How does a music festival at an abandoned coalmine in Germany inspire a technique for developing high-efficiency and low-cost silicon solar cells in Australia? For PhD student Jonathon Dore the quick, three-minute answer is lasers.
Dore recently won two awards at the Australian Solar Institute’s (ASI) Three Minute Solar Thesis Challenge for explaining the curious link and detailing how thin-film silicon solar cells are mounted on glass and optimised using a laser treatment process.
Silicon used in standard wafers is optimised in a melting pot-type process, but Dore needed to devise a way to enhance the quality of his thin silicon layers without damaging the glass sheet underneath.
His solution was a laser beam. By scanning a laser across the surface of the silicon cell he mimicked the heating process. This allowed the silicon atoms to move around and align more efficiently in the cell, while preserving the integrity of the glass.
The technique, pioneered at UNSW, cuts the amount of raw silicon usage by more than 95 per cent and significantly reduces production costs, said Dore, who is working to achieve near equivalent efficiency rates.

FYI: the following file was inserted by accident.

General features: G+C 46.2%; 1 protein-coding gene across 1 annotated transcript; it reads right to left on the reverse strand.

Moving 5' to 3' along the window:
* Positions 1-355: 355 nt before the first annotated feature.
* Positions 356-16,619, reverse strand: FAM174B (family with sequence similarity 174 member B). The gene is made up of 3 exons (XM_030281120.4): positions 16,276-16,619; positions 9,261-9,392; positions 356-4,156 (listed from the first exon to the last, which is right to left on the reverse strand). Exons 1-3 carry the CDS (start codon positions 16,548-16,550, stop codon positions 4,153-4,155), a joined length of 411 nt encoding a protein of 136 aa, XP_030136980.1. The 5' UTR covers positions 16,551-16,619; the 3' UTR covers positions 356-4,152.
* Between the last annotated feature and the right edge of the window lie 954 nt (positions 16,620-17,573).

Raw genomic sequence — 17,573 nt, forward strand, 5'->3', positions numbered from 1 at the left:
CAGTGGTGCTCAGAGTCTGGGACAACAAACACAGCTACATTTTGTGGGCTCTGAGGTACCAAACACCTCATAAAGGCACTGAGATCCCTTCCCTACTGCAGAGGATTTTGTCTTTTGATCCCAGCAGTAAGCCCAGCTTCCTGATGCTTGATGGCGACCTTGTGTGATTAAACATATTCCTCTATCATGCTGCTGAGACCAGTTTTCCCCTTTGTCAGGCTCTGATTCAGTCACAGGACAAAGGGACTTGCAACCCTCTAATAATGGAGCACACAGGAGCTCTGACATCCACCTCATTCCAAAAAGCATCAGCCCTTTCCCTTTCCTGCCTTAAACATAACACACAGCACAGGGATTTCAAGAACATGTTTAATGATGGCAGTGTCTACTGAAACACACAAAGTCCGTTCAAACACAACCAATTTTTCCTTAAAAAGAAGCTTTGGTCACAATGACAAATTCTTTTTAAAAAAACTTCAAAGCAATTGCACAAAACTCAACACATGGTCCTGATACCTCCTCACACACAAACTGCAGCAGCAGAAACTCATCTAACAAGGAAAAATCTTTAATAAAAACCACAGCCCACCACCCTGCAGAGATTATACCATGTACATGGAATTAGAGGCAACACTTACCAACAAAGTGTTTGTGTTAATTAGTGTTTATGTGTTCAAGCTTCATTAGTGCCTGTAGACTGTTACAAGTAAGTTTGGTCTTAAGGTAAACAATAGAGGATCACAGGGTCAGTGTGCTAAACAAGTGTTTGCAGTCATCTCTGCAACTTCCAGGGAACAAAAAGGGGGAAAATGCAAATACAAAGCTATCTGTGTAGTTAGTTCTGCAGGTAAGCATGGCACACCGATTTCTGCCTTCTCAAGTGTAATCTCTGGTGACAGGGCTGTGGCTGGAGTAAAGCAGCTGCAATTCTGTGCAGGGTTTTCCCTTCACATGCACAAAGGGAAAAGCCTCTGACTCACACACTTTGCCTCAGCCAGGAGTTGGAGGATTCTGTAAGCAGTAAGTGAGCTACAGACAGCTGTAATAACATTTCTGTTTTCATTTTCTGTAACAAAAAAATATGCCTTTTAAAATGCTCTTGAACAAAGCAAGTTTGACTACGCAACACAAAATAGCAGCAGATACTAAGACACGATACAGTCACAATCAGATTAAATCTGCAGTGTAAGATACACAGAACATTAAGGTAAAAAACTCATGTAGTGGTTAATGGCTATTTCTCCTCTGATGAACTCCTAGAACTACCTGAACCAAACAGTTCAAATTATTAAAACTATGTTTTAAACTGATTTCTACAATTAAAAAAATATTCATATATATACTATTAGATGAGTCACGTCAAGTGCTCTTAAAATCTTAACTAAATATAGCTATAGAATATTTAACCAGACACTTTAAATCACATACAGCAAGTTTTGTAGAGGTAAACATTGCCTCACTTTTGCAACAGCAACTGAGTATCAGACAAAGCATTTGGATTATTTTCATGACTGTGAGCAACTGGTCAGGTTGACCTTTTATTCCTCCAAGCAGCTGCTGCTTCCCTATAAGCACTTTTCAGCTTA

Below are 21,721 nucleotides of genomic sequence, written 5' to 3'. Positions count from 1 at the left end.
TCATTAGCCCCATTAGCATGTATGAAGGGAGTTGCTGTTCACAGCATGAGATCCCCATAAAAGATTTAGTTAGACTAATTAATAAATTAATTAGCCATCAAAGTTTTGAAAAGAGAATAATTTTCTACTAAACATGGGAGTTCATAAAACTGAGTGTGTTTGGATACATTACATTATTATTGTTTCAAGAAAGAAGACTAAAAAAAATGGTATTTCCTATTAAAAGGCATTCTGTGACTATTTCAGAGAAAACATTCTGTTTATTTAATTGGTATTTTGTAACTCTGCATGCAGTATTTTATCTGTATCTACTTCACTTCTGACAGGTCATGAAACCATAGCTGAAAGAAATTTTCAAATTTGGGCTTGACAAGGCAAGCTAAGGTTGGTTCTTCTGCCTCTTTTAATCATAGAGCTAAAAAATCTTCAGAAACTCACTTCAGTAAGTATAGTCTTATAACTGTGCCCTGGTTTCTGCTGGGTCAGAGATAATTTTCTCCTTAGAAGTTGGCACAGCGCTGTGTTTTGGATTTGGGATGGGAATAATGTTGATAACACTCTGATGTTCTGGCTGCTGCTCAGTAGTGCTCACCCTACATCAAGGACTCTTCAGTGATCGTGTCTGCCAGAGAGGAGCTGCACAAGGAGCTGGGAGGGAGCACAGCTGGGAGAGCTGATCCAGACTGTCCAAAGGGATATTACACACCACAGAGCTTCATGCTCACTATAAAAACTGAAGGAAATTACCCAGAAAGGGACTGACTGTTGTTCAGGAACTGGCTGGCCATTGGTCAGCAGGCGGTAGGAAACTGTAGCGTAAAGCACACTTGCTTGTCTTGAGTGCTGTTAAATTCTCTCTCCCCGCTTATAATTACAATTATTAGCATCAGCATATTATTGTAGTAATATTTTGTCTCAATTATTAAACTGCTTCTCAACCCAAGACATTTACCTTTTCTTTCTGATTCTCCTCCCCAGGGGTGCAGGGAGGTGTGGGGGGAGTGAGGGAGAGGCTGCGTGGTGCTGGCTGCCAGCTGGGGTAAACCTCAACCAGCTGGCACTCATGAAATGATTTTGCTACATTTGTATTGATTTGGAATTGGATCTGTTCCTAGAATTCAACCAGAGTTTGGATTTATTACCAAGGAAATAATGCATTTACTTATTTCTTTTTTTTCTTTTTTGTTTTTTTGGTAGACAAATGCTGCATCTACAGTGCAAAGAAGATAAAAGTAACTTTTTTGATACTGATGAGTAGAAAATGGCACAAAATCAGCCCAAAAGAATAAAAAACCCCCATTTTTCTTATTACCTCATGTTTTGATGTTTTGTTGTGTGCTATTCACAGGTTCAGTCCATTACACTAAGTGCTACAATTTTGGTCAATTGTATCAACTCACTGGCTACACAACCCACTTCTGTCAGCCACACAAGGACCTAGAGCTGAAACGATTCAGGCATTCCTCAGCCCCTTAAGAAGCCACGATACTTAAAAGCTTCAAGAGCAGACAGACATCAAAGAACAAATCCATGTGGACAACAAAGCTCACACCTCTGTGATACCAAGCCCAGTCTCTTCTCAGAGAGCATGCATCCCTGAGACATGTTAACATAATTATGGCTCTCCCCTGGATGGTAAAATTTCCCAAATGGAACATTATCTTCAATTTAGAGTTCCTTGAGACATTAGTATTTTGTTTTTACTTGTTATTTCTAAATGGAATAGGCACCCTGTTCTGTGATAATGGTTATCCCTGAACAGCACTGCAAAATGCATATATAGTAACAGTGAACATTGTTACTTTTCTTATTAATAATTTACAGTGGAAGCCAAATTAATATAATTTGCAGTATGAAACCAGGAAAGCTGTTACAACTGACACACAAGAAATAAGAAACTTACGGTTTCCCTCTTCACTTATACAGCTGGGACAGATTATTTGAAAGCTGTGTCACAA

ASI-supported PhD scholars and Postdoctoral fellows were invited to attend and present their projects to a panel of eminent solar researchers. Dore, from the School of Photovoltaic and Renewable Energy Engineering at UNSW, won both the People’s Choice and PhD awards.
“Choosing what to include in such a short presentation is a huge challenge and having to present only a snippet of my PhD research seemed impossible,” said Dore. “But it was a great exercise to think about the very core of what I am doing and why.”
“The fact that the judges appreciated it shows that they also see the bigger picture. That's what I like about this industry. We solar-geeks are not just in it for the raw science and there is an environmental idealism attached to it, which resonates with the broader community,” he said.
Dore said he hopes to ultimately lower the cost of solar energy compared to non-renewable energy and would like to use as little raw consumable materials as possible and no toxic chemicals at all to mitigate our impact on the natural environment.
“There is a great deal of solar research going on at the moment and collectively, this will ensure that renewable energy is not only the cleanest option, but also the cheapest and that is imperative for a country like Australia,” he said.
A video of Dore’s original 3-minute thesis presentation at UNSW is viewable here.
Media contact: Lesley Teoh | UNSW Media Office | 9385 8920